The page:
This is a reblog from PrintB3.com. (Original is here.)
Two elements together in POP display that really Pop! Wood and White Ink, bright rich color printed directly on wood.
When you want to upscale your POP display or branding in general, consider natural materials like wood and glass. Direct printing with white ink backgrounds will make your project stand out from ordinary print jobs.
Large format printing has been in the exclusive realm for white substrates, where all the color and black in an image is provided by the CYMK process. These inks are translucent and rely on the white substrate for brightness.
The attraction of printing on rich natural textures for POP displays kept PrintB3 hunting for a method to print rich color directly on wood. Until white became practical, direct printing on wood was limited to muted color and highlights were out of the question.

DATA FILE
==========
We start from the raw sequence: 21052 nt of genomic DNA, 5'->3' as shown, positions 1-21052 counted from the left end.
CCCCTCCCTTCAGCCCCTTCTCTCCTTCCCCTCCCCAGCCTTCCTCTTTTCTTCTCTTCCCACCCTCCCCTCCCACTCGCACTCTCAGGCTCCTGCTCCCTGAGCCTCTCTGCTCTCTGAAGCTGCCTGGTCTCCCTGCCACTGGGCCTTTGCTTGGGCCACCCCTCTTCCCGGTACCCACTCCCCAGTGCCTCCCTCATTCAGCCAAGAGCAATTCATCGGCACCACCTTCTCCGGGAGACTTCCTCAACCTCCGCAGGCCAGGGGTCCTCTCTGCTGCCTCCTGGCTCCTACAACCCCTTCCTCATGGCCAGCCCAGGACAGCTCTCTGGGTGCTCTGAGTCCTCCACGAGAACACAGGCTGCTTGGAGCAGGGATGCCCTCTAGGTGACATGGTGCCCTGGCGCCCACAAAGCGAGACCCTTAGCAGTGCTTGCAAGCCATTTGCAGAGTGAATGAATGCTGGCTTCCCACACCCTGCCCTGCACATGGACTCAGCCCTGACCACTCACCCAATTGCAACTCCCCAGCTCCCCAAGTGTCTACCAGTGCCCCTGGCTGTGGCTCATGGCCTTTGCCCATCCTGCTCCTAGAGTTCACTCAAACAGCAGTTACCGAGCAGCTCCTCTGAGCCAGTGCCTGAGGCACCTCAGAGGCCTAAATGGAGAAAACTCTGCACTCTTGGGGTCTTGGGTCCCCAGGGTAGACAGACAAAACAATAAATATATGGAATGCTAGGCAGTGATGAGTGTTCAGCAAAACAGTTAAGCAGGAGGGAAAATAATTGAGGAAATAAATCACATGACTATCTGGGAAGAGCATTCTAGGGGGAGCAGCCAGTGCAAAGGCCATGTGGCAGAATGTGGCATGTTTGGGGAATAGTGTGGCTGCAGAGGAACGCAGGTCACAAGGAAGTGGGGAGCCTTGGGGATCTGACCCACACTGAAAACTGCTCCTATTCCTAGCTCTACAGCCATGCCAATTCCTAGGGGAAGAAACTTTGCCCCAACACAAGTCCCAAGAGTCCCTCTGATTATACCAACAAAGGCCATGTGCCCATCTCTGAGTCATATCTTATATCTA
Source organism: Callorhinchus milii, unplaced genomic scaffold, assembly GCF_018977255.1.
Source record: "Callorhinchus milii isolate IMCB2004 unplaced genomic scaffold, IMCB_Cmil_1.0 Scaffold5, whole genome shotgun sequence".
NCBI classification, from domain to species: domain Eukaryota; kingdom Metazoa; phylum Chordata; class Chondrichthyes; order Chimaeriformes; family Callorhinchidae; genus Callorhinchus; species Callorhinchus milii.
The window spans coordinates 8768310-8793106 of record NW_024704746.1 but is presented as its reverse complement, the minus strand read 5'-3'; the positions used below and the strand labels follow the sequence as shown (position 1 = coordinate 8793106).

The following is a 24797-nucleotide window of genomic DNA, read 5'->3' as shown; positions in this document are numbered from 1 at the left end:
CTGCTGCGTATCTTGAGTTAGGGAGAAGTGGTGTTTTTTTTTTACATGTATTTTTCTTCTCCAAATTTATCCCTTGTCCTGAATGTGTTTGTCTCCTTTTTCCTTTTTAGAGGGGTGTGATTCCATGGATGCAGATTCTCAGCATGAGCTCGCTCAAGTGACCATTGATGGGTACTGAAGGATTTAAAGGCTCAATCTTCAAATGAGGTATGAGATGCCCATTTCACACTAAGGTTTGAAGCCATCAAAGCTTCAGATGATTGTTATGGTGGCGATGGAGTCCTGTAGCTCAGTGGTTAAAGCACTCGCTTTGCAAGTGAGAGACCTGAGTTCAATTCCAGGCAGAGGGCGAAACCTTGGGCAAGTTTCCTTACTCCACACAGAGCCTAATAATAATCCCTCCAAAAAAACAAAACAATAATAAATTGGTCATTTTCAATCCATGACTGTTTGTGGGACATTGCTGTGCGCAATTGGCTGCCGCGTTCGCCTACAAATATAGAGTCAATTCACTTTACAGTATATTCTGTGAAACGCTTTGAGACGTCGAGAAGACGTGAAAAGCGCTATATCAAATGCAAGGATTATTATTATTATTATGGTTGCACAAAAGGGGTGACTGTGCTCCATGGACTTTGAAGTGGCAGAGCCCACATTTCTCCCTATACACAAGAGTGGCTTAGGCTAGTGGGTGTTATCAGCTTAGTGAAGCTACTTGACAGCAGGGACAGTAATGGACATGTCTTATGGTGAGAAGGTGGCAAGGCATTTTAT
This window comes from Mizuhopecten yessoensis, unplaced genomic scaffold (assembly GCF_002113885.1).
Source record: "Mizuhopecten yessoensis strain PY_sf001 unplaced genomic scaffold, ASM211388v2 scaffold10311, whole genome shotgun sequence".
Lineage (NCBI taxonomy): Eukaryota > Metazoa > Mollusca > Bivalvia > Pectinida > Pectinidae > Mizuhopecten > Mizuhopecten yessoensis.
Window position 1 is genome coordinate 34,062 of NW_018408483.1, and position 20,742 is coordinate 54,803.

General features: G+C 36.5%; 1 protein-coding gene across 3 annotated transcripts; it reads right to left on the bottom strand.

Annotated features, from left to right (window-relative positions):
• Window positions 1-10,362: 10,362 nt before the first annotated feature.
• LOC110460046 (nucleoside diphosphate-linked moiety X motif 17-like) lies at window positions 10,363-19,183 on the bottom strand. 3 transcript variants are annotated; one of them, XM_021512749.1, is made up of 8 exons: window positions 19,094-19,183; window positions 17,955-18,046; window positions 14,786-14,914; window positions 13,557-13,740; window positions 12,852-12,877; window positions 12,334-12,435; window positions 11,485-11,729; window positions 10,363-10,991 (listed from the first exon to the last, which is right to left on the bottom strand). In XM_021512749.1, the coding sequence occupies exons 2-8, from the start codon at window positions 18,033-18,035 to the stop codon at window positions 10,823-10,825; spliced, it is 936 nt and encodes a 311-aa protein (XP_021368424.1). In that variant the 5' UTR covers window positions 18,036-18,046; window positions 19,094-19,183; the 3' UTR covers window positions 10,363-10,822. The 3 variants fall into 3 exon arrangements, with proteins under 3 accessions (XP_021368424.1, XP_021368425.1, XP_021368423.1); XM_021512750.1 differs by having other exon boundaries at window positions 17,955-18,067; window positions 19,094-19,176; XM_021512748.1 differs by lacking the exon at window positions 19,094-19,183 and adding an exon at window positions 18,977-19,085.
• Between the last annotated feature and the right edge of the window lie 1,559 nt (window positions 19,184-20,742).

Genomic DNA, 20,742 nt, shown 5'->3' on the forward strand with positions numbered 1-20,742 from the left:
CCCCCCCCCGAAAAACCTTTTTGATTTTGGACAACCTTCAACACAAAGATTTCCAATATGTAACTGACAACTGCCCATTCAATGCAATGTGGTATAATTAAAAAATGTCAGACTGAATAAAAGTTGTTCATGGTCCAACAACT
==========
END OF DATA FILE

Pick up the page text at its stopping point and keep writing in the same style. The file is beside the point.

You can illustrate the effect of white ink printed backgrounds with your inkjet printed and ordinary transparent velum. Print your color image on the velum and then place the velum on a white background. Compare the velum image with and without the background. The brighter the background white the brighter the color image.
Without white ink, printing on wood for decorative effects such as wall coverings and artistic images was commonplace. POP displays call for more robust imaging. POP on wood is seen closely by the viewer, more so than decorative elements. Direct printing on natural material like wood and leather for POP displays present richer, more durable images than applied vinyl. White ink in the process makes bright rich color imaging possible on wood substrates.
Transparent materials, glass, polycarbonate (Lexan), and acrylics lend themselves to full color imaging with the addition of white ink. Highlights and bright colors are now possible with the addition of white printed backgrounds.
Until a few short years ago printing white was not practical with ink jet printers. No point going to the gory details of inks and why white was such a problem, but if you really want to know you can read this white ink US Patent 6989054.